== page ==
Verse > Anthologies > Andrew Macphail, ed. > The Book of Sorrow
Andrew Macphail, comp.  The Book of Sorrow.  1916.
XXXV. Consolation
Readen ov a Head-Stwone
By William Barnes (1801–1886)
AS I wer readèn ov a stwone
In Grenley church-yard all alwone,
A little maïd ran up wi’ pride
To zee me there, an’ push’d a-zide
A bunch o’ bennets that did hide        5
    A ve’se her father, as she zaïd,
    Put up above her mother’s head,
      To tell how much he loved her.
The ve’se wer short, but very good,
I stood an’ larn’d en where I stood:—        10
‘Mid God, dear Meäry, gi’e me greäce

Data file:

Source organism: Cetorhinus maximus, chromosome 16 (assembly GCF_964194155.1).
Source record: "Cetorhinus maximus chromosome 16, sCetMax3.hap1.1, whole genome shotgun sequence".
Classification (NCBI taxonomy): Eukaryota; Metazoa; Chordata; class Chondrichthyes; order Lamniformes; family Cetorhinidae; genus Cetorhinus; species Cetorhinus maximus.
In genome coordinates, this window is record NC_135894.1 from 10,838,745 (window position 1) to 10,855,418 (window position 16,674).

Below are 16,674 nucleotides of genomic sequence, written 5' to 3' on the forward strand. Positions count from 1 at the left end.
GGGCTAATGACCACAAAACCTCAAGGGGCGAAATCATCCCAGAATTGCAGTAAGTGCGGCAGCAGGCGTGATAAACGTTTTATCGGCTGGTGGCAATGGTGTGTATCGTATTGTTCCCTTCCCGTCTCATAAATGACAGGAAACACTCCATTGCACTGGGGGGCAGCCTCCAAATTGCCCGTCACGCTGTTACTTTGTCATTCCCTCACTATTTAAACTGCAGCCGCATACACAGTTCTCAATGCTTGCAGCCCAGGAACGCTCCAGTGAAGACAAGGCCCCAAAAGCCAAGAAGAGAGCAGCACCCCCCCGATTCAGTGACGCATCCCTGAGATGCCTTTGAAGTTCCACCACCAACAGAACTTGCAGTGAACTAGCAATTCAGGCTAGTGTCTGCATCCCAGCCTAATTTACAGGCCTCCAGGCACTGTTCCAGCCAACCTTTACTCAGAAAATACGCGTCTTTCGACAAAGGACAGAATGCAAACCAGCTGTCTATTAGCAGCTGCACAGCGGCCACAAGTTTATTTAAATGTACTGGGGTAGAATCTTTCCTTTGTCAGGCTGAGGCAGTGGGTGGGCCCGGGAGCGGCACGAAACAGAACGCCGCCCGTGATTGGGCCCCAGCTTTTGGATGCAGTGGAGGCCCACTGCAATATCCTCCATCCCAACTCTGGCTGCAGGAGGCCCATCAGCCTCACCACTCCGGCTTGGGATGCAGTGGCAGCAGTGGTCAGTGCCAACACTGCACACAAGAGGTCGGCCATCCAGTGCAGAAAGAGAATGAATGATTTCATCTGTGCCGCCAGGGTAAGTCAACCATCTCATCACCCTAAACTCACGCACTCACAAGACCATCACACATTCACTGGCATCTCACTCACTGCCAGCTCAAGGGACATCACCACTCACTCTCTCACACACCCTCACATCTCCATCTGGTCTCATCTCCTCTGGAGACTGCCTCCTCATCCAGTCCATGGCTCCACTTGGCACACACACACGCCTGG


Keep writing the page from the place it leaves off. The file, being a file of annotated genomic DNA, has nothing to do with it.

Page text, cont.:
To vind, lik’ thee, a better pleäce,
Where I woonce mwore mid zee thy feäce;
    An’ bring thy childern up to know
    His word, that they mid come an’ show        15
      Thy soul how much I lov’d thee.’
‘Where ’s father, then,’ I zaid, ‘my chile?’
‘Dead, too’, she answer’d wi’ a smile;
‘An’ I an’ brother Jim do bide
At Betty White’s, o’ t’other side        20
O’ road.’ ‘Mid He, my chile,’ I cried,
    ‘That ’s father to the fatherless,
    Become thy father now, an’ bless,
      An’ keep, an’ leäd, an’ love thee.’
Though she’ve a-lost, I thought, so much,        25
Still He don’t let the thoughts o’t touch
Her litsome heart by day or night;
An’ zoo, if we could teäke it right,
Do show He’ll meäke His burdens light
    To weaker souls, an’ that His smile        30
    Is sweet upon a harmless chile,
      When they be dead that lov’d it.

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